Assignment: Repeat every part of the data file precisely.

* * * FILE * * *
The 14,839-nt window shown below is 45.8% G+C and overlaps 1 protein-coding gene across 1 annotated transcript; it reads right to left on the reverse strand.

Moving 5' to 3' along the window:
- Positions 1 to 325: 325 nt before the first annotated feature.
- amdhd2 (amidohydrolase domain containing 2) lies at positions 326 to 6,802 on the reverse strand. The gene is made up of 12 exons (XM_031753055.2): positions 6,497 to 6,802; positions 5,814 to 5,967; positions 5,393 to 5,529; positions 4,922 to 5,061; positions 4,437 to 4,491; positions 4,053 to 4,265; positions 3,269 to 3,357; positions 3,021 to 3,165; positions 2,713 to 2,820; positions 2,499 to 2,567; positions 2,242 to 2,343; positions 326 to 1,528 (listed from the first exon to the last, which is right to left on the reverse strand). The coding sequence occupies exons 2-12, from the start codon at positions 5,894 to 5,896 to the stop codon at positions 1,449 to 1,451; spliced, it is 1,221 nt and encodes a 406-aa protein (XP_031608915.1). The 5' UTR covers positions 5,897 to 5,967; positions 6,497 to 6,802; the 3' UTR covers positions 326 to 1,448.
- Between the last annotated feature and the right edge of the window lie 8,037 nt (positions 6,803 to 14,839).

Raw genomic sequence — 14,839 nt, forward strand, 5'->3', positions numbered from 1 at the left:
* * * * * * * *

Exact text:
The 14,839-nt window shown below is 45.8% G+C and overlaps 1 protein-coding gene across 1 annotated transcript; it reads right to left on the reverse strand.

Moving 5' to 3' along the window:
- Positions 1 to 325: 325 nt before the first annotated feature.
- amdhd2 (amidohydrolase domain containing 2) lies at positions 326 to 6,802 on the reverse strand. The gene is made up of 12 exons (XM_031753055.2): positions 6,497 to 6,802; positions 5,814 to 5,967; positions 5,393 to 5,529; positions 4,922 to 5,061; positions 4,437 to 4,491; positions 4,053 to 4,265; positions 3,269 to 3,357; positions 3,021 to 3,165; positions 2,713 to 2,820; positions 2,499 to 2,567; positions 2,242 to 2,343; positions 326 to 1,528 (listed from the first exon to the last, which is right to left on the reverse strand). The coding sequence occupies exons 2-12, from the start codon at positions 5,894 to 5,896 to the stop codon at positions 1,449 to 1,451; spliced, it is 1,221 nt and encodes a 406-aa protein (XP_031608915.1). The 5' UTR covers positions 5,897 to 5,967; positions 6,497 to 6,802; the 3' UTR covers positions 326 to 1,448.
- Between the last annotated feature and the right edge of the window lie 8,037 nt (positions 6,803 to 14,839).

Raw genomic sequence — 14,839 nt, forward strand, 5'->3', positions numbered from 1 at the left: